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tried that and still same thing happening, let me get this right to Normalize
a vector3 you just go
direction.Normalize();

correct?

it has to be something to do with the direction im using,
the game uses a first person camera so im using the camera lookAt to determine
the direction, now if the player position is Vector3(0,0,-10) and the player is looking forward on the z the lookAt will be Vector3(0,0,-9). now when you add two -numbers they get bigger right?

so position(0,0,-10) += direction(0,0,-9) * time;

with this said the object will keep moving along the -z if the lookAt <= -1.0f
so how can I fix this problem?

is there something else I should do to that lookAt vector before sending it?

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No, your direction vector should be (0, 0, -1). The x,y,z values should fall between -1 and 1. Always.

Say you want your object to move by 0.5f every time you press up. Your direction vector is (0, 0, -1), therefore it points along the -z axis. The object's position is (0, 0, -10);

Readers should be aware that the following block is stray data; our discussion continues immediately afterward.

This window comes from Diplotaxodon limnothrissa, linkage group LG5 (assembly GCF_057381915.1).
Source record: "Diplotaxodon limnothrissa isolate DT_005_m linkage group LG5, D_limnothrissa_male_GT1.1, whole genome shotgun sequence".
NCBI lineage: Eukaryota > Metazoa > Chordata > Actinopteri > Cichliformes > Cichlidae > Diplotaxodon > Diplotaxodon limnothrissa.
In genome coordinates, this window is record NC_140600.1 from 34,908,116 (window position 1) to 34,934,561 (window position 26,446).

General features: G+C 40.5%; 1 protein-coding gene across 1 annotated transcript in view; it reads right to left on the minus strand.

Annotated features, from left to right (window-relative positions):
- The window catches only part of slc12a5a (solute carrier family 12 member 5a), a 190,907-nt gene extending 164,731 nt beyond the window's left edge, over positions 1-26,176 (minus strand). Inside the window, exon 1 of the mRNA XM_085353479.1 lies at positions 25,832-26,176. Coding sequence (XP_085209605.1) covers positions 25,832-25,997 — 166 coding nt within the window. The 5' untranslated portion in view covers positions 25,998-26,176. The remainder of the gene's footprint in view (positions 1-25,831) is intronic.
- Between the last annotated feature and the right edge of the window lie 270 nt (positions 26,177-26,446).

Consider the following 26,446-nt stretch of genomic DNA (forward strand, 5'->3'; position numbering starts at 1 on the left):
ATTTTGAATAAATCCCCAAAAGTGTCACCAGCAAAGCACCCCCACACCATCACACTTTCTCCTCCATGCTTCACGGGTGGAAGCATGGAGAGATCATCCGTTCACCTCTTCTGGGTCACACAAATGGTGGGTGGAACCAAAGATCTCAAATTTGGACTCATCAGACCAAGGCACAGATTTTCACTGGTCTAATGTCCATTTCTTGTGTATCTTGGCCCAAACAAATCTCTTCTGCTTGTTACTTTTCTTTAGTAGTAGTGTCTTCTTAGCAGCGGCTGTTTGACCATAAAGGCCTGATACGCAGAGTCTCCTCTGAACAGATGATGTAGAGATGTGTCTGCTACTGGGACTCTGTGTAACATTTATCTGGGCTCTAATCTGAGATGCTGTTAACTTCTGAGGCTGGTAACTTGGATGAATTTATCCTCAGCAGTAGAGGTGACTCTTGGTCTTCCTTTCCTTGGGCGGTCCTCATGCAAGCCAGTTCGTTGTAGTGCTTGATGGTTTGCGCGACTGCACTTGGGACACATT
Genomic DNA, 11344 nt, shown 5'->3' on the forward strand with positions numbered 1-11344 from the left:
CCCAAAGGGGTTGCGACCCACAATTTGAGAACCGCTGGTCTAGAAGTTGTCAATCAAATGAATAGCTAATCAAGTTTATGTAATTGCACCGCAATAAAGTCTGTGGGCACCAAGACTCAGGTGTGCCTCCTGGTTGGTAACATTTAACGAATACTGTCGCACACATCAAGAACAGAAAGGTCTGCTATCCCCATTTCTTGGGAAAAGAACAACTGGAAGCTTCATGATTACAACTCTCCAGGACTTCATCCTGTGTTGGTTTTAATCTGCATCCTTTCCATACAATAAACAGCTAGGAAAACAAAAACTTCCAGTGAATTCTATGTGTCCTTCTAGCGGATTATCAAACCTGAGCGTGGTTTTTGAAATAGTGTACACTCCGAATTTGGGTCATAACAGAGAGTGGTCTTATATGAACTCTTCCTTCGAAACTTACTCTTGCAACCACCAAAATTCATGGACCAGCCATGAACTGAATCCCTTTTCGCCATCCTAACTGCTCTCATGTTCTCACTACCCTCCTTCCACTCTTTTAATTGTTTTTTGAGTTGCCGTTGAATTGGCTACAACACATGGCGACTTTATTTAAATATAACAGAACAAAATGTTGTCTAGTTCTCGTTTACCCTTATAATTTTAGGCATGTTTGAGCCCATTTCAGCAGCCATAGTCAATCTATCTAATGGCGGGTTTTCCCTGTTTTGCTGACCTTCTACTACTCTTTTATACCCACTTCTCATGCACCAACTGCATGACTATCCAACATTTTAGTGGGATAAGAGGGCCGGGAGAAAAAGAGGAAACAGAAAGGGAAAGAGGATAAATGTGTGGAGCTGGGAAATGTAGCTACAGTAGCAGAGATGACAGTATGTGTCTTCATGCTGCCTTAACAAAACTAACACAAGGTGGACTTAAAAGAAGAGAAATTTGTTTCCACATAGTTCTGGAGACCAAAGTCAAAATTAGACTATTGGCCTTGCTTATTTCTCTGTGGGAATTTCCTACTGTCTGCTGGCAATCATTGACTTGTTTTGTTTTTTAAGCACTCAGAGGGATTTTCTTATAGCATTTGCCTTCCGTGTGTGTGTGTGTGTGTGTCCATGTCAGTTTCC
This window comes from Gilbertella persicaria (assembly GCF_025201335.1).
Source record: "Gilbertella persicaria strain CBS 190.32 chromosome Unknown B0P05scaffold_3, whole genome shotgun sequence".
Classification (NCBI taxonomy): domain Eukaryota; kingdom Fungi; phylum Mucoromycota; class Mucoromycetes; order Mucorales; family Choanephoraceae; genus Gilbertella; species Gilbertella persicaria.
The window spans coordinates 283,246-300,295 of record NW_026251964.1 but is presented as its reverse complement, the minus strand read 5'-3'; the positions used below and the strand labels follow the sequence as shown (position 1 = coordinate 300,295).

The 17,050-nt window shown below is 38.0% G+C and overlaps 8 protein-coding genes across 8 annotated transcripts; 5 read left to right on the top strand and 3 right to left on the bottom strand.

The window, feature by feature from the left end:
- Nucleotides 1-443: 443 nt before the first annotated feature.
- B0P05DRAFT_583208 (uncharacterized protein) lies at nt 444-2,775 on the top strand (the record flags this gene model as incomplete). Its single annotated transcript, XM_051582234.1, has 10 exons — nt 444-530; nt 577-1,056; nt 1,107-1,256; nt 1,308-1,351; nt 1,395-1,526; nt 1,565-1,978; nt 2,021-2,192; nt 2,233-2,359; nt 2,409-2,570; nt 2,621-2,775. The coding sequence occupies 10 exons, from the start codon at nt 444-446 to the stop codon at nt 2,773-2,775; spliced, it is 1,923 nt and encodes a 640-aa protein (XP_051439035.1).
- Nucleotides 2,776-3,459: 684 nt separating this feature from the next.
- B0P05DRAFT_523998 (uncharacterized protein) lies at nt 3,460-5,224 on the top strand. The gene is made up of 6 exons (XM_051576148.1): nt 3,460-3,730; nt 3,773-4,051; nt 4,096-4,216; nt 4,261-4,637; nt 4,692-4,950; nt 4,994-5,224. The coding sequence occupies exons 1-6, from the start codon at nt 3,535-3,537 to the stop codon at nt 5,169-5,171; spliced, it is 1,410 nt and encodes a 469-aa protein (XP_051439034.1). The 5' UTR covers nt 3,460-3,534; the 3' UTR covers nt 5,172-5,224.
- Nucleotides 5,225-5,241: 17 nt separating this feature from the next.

magnitude = direction * 0.5f = (0, 0, -0.5);
position + magnitude = (0, 0, -9.5);

That should be the outcome. I don't know what else i could tell you because I am using that exact calculation and it works flawlessly for me. If it's still not working, try doing this with just the bullet on a keystroke. Also trace each time the bullet moves to see how the position progresses. Then see what happens when you add the player position in.

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that was/is my problem, im using the firstperson camera in the sampleFramework and when you move the camera backwords the camera lookAt stays 1 vector in front of the position or eye of the camera
so I will change the vector3 to either a +1 or -1 and see if that works,

now how about the x and y are they going to go above +1 or -1 on the x or y?

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No, the x,y and z should all be between 1 and -1. Thats what i meant when i said unit vector.